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Grammar: Purpose and Result Clauses

Purpose and Result Clauses

In English, we have two different ways of expressing purpose clauses. Often we use an "accusative + infinitive" construction:

I want him to go to the store now.
They told me to get up and go.

But sometimes we use a "so that" construction:

He gave me the money so that I could go to the movies.
They put the newspaper on table so that somebody else could read it.

The "so that" construction for the English purpose clause shows the close relationship between purpose and result clauses in English. The words "so...that" can be used in English to express a result:

They were so scared of the dog that they ran away.
The movie was so bad that everybody wanted their money back.

In classical Latin, the word ut plus the subjunctive is used to construct both purpose clauses and result clauses. The word ne is used for negative purpose clauses, and the phrase ut non is used for negative result clauses.

Purpose. Hydromantian fecit Numa ut imagines deorum in aqua videret. Numa used hydromancy to see the images of the gods in the water.

Result. Tamdiu uixit, ut multi eum viderent. He lived such a long time that many (people) saw him.

Sequence of Tense in Purpose and Result Clauses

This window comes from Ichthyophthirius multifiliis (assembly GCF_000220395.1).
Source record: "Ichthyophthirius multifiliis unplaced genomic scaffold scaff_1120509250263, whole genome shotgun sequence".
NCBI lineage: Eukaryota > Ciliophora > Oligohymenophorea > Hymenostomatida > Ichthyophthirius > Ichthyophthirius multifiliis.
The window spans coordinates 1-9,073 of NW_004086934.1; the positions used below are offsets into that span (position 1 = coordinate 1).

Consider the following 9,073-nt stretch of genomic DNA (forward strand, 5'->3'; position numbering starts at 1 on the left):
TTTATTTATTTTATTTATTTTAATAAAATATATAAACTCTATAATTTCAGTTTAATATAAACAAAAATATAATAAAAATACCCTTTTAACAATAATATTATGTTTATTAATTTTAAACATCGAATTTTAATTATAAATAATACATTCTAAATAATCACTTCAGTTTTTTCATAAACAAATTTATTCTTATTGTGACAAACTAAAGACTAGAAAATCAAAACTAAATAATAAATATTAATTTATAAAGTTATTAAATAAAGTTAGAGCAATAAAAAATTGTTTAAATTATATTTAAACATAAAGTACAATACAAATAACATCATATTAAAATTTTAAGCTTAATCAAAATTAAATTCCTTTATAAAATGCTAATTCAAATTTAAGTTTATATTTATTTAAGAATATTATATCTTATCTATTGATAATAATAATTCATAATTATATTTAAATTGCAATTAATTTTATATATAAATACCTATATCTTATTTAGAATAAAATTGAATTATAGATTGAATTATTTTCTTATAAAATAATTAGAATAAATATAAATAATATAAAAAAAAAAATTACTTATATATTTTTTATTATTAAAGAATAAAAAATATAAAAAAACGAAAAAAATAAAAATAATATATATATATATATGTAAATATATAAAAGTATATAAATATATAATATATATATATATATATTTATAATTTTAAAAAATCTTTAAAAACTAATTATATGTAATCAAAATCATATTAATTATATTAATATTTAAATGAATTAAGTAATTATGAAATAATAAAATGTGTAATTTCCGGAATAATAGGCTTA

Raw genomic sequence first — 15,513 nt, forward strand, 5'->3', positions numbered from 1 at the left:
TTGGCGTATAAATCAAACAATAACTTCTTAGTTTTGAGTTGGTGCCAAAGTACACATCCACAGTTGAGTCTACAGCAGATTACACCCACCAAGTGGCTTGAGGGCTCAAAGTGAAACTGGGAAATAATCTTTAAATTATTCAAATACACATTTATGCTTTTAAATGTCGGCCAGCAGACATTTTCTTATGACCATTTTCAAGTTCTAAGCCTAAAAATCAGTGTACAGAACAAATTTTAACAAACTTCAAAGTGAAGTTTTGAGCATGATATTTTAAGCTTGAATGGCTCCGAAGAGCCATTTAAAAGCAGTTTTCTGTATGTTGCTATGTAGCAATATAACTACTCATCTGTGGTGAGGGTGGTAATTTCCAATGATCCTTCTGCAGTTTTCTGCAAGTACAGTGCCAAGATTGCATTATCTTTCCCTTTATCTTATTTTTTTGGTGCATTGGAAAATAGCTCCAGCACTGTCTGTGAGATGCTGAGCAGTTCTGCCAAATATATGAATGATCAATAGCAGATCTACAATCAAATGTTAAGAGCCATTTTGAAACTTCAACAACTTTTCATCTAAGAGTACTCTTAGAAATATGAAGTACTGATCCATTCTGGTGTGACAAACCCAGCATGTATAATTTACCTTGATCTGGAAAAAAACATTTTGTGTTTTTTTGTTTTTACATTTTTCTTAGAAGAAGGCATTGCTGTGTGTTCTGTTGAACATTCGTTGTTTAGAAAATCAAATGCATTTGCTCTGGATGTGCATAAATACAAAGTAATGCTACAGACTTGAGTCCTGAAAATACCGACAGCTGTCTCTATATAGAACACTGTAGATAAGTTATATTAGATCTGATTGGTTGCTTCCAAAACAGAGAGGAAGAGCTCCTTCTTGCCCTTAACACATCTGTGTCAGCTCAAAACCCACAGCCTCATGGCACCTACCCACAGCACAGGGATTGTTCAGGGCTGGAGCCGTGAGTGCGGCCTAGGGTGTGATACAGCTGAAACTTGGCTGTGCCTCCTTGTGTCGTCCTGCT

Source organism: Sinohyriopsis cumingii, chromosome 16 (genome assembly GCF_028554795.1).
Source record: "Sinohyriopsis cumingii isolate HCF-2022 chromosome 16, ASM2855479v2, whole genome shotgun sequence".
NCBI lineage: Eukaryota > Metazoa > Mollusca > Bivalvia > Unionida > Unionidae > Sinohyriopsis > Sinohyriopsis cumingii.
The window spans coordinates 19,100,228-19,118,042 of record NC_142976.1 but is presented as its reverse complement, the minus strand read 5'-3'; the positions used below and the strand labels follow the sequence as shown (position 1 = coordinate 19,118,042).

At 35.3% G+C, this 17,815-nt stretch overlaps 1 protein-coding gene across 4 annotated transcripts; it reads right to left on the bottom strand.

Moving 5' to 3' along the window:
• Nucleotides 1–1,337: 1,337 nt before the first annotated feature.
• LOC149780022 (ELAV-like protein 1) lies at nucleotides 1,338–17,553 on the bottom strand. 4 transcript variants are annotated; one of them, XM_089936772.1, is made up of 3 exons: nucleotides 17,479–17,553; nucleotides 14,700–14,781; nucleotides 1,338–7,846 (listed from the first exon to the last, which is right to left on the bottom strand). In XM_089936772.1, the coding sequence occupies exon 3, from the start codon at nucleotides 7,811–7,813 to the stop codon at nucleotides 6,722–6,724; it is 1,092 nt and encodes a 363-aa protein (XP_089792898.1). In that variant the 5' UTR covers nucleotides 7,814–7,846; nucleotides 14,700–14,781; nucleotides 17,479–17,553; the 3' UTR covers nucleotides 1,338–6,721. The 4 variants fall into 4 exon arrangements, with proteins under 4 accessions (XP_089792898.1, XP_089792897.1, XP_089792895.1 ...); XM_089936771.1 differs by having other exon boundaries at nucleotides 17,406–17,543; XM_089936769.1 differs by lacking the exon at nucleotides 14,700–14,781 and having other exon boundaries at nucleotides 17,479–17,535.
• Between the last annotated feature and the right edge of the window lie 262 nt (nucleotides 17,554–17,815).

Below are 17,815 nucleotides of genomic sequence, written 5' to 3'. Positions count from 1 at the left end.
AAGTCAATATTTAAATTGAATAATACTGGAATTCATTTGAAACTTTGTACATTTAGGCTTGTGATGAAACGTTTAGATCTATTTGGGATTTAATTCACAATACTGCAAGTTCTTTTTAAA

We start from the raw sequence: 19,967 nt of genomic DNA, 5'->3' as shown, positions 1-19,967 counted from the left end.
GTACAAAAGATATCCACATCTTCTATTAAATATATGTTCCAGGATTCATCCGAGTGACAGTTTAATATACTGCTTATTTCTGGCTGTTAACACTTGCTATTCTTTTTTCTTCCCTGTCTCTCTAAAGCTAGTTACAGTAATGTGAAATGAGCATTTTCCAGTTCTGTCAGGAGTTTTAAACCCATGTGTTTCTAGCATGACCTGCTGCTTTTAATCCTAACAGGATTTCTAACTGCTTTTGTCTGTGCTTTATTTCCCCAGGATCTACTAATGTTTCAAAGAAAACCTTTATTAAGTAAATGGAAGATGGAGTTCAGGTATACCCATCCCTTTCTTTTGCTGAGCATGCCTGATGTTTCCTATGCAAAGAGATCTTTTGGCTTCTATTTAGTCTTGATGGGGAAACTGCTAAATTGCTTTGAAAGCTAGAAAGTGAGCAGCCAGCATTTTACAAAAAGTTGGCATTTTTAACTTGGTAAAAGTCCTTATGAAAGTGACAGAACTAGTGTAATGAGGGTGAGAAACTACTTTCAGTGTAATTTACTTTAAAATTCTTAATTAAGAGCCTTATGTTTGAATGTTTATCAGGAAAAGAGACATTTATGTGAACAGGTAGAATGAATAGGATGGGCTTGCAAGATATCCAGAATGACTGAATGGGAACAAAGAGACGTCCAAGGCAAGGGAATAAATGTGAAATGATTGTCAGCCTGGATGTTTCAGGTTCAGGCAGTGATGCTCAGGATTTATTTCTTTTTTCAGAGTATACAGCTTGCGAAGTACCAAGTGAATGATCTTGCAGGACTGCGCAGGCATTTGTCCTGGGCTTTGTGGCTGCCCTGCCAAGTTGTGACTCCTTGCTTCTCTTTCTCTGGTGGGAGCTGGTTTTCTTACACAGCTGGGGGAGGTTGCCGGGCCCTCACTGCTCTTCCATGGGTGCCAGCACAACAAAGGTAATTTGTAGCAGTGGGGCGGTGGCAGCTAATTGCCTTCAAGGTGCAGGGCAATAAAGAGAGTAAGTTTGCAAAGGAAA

The tense of the subjunctive follows the rules for Sequence of Tense. Only the present subjunctive and the imperfect subjunctive used for purpose and result clauses: the present subjunctive is used for primary sequence, and the imperfect subjunctive is used for secondary sequence. So, make sure you understand the difference between primary and secondary sequence, and make sure you are familiar with the present and the imperfect subjunctive endings.

Primary Sequence. Hydromantian facit Numa ut imagines deorum in aqua videat. Numa uses hydromancy to see the images of the gods in the water.

Secondary Sequence. Hydromantian fecit Numa ut imagines deorum in aqua videret. Numa used hydromancy to see the images of the gods in the water.

Medieval Usage

In medieval Latin, the word quod replaces the use of ut + subjunctive. Note that this Latin quod looks a lot like the English "that". Sometimes this medieval Latin quod will be used with the subjunctive, and sometimes with the indicative. (Compare the non-standard English usage: "I want that he should find a job!").



Modern Languages 4970 / MRS 4903: Medieval Latin. Spring 2003 Online Course at the University of Oklahoma. Visit http://www.ou.edu/online/ for more info.
Laura Gibbs, University of Oklahoma - Information Technology © 2003.  laura-gibbs@ou.edu. Last updated: December 29, 2002 7:12 PM